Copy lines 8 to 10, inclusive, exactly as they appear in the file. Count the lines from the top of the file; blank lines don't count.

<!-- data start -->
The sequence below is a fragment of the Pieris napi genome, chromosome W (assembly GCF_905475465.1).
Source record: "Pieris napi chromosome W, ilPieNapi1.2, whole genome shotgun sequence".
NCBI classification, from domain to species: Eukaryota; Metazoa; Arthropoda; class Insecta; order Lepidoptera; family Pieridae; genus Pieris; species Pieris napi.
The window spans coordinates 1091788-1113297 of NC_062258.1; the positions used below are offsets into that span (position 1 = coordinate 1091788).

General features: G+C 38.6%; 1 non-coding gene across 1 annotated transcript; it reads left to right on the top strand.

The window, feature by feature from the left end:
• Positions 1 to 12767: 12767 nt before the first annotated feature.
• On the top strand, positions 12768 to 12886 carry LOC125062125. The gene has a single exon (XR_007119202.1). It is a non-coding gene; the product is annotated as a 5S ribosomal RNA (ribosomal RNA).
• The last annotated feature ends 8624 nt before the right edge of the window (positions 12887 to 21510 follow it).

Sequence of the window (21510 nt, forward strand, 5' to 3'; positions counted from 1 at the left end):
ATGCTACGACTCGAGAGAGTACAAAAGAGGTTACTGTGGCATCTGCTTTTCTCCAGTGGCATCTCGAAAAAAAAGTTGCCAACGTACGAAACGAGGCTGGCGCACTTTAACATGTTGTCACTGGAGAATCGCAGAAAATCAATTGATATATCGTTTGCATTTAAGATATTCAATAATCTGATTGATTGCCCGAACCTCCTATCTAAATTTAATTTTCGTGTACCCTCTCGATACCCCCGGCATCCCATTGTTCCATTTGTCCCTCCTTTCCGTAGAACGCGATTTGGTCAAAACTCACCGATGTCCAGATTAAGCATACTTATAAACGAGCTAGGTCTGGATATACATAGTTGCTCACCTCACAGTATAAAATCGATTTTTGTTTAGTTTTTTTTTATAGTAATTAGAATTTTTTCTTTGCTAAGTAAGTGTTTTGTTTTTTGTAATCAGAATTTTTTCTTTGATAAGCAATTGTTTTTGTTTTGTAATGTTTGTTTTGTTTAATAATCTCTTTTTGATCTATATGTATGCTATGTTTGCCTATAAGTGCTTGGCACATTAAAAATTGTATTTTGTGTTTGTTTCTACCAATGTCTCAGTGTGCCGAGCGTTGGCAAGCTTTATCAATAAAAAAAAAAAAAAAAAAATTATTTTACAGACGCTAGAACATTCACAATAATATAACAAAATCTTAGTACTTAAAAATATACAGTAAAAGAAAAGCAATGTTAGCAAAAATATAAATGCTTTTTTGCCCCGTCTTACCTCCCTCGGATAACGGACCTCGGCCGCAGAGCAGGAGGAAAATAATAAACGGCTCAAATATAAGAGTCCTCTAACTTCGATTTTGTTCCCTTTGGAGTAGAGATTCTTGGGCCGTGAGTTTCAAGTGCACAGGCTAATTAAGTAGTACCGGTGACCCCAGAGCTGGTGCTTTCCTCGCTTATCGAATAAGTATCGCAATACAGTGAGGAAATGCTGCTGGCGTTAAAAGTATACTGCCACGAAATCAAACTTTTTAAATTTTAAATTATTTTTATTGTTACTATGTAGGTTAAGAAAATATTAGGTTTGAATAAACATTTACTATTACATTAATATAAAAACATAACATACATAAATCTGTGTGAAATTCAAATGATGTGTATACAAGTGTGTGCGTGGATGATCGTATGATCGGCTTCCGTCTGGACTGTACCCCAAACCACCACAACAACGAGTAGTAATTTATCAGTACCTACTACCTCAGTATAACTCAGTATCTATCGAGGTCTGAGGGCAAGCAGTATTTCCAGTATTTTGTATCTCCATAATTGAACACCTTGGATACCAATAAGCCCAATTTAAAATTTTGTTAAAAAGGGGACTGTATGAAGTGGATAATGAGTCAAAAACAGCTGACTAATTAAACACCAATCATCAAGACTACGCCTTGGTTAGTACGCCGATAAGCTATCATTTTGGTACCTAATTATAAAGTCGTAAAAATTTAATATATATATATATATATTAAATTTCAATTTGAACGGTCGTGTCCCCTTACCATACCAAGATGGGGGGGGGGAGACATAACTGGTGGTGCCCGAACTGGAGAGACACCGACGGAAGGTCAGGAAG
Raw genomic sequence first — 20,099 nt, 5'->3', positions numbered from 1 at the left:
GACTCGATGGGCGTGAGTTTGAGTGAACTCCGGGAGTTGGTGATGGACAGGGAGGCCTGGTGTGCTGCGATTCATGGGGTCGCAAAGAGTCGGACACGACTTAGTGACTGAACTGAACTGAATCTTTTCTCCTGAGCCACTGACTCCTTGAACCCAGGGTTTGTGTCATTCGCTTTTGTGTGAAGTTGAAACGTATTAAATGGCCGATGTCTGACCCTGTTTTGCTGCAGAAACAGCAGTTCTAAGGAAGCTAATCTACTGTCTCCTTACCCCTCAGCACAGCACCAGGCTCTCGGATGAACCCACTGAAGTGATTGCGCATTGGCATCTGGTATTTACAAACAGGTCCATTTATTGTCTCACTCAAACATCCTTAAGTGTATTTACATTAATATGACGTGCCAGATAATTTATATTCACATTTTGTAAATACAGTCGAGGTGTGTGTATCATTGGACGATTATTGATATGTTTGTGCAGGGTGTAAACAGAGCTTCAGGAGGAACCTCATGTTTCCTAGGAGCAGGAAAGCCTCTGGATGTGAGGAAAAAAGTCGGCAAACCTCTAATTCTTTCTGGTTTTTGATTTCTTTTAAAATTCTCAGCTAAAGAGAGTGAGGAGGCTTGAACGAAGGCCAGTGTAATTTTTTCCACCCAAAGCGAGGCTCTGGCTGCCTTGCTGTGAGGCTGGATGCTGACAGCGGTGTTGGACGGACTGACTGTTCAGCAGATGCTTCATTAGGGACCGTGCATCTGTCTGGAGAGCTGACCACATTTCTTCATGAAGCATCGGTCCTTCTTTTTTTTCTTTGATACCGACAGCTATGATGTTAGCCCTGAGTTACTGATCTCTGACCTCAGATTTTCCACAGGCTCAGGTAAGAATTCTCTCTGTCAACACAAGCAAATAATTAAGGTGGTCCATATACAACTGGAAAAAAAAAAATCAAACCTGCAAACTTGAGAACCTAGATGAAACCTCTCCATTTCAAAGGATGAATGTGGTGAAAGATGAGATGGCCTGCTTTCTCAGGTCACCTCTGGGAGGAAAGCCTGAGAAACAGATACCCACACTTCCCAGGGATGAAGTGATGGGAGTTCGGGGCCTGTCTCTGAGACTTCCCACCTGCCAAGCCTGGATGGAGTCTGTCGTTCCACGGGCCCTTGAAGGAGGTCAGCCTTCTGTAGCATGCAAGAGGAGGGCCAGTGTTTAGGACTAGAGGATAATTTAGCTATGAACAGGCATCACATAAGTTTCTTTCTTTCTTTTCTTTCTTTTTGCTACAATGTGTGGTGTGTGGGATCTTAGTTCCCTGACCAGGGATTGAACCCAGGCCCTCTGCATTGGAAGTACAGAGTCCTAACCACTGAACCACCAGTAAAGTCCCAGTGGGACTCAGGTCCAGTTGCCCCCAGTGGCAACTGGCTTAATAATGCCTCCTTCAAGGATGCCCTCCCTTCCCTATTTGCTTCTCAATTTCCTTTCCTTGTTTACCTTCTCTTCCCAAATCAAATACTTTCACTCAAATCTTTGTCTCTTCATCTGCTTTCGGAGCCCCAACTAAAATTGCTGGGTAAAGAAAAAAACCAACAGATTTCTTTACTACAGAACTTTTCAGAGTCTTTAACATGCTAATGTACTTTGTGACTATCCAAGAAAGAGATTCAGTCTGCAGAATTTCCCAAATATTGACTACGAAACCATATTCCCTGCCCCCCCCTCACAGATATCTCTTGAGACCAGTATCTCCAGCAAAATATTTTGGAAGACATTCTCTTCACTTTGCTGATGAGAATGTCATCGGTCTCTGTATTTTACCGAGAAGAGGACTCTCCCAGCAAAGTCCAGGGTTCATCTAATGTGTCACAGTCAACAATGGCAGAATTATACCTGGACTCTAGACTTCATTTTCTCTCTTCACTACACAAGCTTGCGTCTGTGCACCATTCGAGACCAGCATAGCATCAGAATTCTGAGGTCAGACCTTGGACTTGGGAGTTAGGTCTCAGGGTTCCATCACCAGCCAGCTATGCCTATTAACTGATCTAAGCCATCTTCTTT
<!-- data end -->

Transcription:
• On the top strand, positions 12768 to 12886 carry LOC125062125. The gene has a single exon (XR_007119202.1). It is a non-coding gene; the product is annotated as a 5S ribosomal RNA (ribosomal RNA).
• The last annotated feature ends 8624 nt before the right edge of the window (positions 12887 to 21510 follow it).

Sequence of the window (21510 nt, forward strand, 5' to 3'; positions counted from 1 at the left end):